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A transverse wave is a moving wave that consists of oscillations occurring perpendicular (or right angled) to the direction of energy transfer. If a transverse wave is moving in the positive x-direction, its oscillations are in up and down directions that lie in the y–z plane. Light is an example of a transverse wave. For transverse waves in matter the displacement of the medium is perpendicular to the direction of propagation of the wave. A ripple in a pond and a wave on a string are easily visualized as transverse waves.
Transverse waves are waves that are oscillating perpendicularly to the direction of propagation. If you anchor one end of a ribbon or string and hold the other end in your hand, you can create transverse waves by moving your hand up and down. Notice though, that you can also launch waves by moving your hand side-to-side. This is an important point. There are two independent directions in which wave motion can occur. In this case, these are the y and z directions mentioned above. There are also antinodes, also known as crests and troughs, which are found in all waves.
Continuing with the string example, if you carefully move your hand in a clockwise circle, you will launch waves that describe a left-handed helix as they propagate away. Similarly, if you move your hand in a counter-clockwise circle, a right-handed helix will form. These phenomena of simultaneous motion in two directions go beyond the kinds of waves you can create on the surface of water; in general a wave on a string can be two-dimensional. Two-dimensional transverse waves exhibit a phenomenon called polarization. A wave produced by moving your hand in a line, up and down for instance, is a linearly polarized wave, a special case. A wave produced by moving your hand in a circle is a circularly polarized wave, another special case. If your motion is not strictly in a line or a circle your hand will describe an ellipse and the wave will be elliptically polarized.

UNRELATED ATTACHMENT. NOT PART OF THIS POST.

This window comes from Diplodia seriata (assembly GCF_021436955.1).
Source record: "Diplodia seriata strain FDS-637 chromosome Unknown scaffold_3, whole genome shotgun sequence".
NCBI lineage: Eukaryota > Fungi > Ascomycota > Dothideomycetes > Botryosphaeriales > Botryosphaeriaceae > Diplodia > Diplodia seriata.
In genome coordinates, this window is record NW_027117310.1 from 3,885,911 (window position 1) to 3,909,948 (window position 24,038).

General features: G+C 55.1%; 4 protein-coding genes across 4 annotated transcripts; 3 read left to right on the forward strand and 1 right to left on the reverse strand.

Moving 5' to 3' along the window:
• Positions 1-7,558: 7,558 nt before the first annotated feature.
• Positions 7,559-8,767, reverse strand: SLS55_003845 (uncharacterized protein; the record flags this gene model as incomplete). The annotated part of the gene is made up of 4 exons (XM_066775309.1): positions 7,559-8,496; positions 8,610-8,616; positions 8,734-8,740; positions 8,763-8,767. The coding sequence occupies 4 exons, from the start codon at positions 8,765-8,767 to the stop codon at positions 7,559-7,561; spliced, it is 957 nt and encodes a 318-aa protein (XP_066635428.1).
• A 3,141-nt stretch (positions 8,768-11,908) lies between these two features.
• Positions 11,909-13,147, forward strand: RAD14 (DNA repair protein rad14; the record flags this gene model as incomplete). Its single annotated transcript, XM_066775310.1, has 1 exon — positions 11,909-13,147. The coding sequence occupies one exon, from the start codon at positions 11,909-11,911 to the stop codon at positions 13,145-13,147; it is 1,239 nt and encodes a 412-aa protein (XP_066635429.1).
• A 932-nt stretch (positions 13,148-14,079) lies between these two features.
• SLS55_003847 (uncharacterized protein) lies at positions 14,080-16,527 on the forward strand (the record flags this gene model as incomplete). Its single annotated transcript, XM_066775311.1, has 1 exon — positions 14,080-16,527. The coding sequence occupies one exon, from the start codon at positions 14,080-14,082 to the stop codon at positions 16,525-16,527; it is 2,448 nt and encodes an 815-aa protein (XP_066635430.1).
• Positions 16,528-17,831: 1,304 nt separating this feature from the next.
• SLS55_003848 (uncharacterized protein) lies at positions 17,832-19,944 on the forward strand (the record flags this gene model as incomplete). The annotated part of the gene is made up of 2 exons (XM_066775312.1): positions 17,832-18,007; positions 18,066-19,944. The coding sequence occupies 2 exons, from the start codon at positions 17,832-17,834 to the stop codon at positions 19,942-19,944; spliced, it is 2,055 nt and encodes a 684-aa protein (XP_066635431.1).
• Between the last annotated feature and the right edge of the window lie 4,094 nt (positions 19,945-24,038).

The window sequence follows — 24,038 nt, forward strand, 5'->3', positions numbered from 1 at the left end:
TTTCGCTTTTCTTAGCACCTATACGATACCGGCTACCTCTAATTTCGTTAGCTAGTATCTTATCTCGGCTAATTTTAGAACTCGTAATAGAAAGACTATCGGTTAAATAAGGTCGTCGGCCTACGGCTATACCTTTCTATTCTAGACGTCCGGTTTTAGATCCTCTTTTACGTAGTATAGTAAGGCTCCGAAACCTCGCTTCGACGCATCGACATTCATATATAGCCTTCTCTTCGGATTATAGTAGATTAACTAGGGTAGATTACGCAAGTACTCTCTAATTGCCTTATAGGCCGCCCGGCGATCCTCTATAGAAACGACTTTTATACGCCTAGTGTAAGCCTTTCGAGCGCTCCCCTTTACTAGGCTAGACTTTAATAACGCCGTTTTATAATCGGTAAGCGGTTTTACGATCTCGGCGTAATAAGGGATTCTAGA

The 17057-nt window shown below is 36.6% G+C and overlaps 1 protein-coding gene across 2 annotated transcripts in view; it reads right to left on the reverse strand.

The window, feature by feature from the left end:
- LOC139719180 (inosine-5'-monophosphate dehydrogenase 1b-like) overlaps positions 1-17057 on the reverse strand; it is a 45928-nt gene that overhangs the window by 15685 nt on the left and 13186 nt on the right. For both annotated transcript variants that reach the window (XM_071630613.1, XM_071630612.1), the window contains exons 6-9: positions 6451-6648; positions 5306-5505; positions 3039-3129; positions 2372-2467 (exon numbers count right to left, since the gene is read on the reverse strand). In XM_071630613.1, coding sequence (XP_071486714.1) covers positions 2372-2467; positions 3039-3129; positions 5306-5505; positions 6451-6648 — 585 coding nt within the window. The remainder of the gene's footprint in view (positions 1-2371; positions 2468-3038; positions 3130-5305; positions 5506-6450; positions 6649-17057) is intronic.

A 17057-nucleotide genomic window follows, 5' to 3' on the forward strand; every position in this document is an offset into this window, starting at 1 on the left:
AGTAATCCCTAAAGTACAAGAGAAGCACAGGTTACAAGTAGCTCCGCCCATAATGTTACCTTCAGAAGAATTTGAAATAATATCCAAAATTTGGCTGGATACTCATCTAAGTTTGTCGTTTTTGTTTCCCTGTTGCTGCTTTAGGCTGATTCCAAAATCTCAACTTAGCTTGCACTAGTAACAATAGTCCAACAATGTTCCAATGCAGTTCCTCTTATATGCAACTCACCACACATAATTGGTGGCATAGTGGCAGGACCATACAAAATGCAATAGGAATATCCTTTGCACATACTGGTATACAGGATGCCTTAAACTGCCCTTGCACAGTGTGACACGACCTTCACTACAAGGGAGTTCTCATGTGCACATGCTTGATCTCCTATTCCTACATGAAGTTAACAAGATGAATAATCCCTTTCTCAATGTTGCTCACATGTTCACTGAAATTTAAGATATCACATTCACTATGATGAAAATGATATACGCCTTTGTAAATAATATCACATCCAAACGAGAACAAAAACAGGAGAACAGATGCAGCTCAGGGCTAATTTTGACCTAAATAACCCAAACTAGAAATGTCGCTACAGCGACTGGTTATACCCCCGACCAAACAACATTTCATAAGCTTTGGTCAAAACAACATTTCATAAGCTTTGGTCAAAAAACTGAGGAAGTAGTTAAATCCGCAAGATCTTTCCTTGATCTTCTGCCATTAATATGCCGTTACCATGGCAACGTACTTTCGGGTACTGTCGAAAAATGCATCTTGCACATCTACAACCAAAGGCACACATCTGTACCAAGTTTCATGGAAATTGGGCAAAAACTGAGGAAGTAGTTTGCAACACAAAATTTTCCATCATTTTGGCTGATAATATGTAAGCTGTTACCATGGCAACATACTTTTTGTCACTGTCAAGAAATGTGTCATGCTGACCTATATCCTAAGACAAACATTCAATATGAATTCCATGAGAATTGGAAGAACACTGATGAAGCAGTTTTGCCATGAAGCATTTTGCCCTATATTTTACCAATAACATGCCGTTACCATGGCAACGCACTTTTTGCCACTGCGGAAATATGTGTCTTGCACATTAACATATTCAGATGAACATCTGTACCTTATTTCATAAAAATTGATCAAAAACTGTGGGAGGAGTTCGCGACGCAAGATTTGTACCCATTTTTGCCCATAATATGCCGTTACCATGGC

Electromagnetic waves behave in this same way, although it is slightly harder to see. Electromagnetic waves are also two-dimensional transverse waves. Ray theory does not describe phenomena such as interference and diffraction, which require wave theory (involving the phase of the wave). You can think of a ray of light, in optics, as an idealized narrow beam of electromagnetic radiation. Rays are used to model the propagation of light through an optical system, by dividing the real light field up into discrete rays that can be computationally propagated through the system by the techniques of ray tracing.  A light ray is a line or curve that is perpendicular to the light's wavefronts (and is therefore collinear with the wave vector). Light rays bend at the interface between two dissimilar media and may be curved in a medium in which the refractive index changes. Geometric optics describes how rays propagate through an optical system.
This two-dimensional nature should not be confused with the two components of an electromagnetic wave, the electric and magnetic field components, which are shown in the electromagnetic wave diagram here. The light wave diagram shows linear polarization. Each of these fields, the electric and the magnetic, exhibits two-dimensional transverse wave behavior, just like the waves on a string.
The transverse plane wave animation shown is also an example of linear polarization. The wave shown could occur on a water surface.
Examples of transverse waves include seismic S (secondary) waves, and the motion of the electric (E) and magnetic (M) fields in an electromagnetic plane wave, which both oscillate perpendicularly to each other as well as to the direction of energy transfer. Therefore an electromagnetic wave consists of two transverse waves, visible light being an example of an electromagnetic wave. See electromagnetic spectrum for information on different types of electromagnetic waves. An oscillating string is another example of a transverse wave; a more everyday example would be an audience wave.